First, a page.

Noted political science theorist and University professor John J. Mearsheimer sat down with fellow political science professor Jennifer Pitts at the Seminary Co-op on Tuesday evening last week to discuss his latest book, The Great Delusion: Liberal Dreams and International Realities.
Pitts opened the discussion with the darkly ironic observation that nationalism was reasserting itself as a powerful ideology, against the backdrop of the 100th anniversary of the end of WWI just the day before. Mearsheimer then stressed the important change in the dynamic of international relations after the collapse of the Soviet Union in the 1990s, as the world transformed from a bipolar world balanced between the U.S. and the Soviet Union, to a unipolar world dominated by the U.S. For the first time in modern history, there was a single global hegemon.
“Godzilla was a liberal democracy,” Mearsheimer noted, “with a crusading impulse hardwired in it to remake the world in its image.”
Mearsheimer is a leading proponent of structural realist theory in international relations, which treats states as black boxes acting according to the strategic structural imperatives of great power politics rather than ideology. “In a realist world, the name of the game is to be the most powerful state in your region of the world,” Mearsheimer explained. This contrasts with liberalism, which focuses on creating stability through international institutions and economic interdependence. The “universalistic” impulse of liberal ideology after the Cold War sought to create a more peaceful world through the spread of liberal democracies (by force if necessary) and integration into institutions and global markets.
Mearsheimer’s description of the liberalist approach as “peace, love, and dough from then on out” prompted chuckles from the audience, many of whom were forced to stand in the back. The appeal of liberalism continues, according to him, because it allows the West to believe themselves the “good guys,” while in realist theory there is just the tragedy of great power politics.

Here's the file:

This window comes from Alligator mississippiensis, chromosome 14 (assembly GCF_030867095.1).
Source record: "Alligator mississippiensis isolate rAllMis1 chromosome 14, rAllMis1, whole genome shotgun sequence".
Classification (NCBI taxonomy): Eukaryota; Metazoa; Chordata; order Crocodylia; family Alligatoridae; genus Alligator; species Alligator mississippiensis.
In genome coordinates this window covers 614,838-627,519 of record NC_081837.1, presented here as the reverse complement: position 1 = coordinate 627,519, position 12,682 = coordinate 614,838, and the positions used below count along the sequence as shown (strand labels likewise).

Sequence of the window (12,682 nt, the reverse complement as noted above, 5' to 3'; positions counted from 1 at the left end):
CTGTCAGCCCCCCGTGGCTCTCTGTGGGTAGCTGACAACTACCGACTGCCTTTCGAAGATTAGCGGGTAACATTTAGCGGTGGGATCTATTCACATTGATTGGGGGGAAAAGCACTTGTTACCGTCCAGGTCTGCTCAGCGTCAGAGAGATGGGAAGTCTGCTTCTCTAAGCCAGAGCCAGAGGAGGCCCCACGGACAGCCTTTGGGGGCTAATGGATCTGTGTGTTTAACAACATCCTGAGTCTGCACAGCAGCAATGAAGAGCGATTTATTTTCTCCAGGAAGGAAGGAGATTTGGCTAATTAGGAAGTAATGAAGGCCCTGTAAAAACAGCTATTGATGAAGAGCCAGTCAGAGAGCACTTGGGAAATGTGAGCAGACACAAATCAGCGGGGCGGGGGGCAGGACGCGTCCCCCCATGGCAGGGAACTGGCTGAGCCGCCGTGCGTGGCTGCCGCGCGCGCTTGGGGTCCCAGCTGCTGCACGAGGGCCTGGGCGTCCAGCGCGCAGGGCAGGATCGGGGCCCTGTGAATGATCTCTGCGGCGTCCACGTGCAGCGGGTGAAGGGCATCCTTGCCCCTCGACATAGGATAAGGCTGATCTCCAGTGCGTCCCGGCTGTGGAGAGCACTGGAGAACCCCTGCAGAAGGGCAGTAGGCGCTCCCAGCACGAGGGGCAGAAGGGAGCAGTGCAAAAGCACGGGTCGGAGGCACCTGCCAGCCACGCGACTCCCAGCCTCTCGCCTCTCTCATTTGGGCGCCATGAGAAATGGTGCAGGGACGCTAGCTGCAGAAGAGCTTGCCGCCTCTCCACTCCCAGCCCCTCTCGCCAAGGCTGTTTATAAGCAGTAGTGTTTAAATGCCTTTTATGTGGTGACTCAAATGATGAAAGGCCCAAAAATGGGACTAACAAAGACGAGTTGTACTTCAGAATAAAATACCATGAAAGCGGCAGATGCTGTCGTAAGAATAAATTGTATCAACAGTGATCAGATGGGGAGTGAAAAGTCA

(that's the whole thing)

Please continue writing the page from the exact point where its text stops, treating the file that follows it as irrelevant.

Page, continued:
The “Great Delusion” of the book’s title refers to the failure of policy based on liberal ideology, as the rise of China and resurgence of Russia have hastened the end of American global hegemony. Mearsheimer believes that optimistic liberal thinking about engaging with the Middle East through economic and institutional integration to tame terrorism and nuclear proliferation has backfired. Although well-intentioned, the result has been a “staggering” amount of death and destruction in the region due to “misguided America thinking it’s easy to spread liberal democracy and that we’ll live happily ever after.” Similarly misplaced intentions of liberal integration with EU and NATO expansion into former Soviet states in Eastern Europe have created serious friction with Russia, as predicted by realist thought.
Pitts pushed back against Mearsheimer for equating the liberal rhetoric of democracy-promotion with actual policy, pointing to the many foreign policy initiatives cloaked in the language of liberalism with ulterior motives. She spoke in particular about the war in Iraq, where the promotion of democracy was a secondary justification, with no concrete action to back it up. Later questions from the audience also questioned whether the failure to integrate Russia into the West was due to an absence of liberal policy rather than an excess.
Mearsheimer concluded that, as a theory, realism cannot account for everything that could happen but argued that it succeeds 75 percent of the time, which is better than the alternative.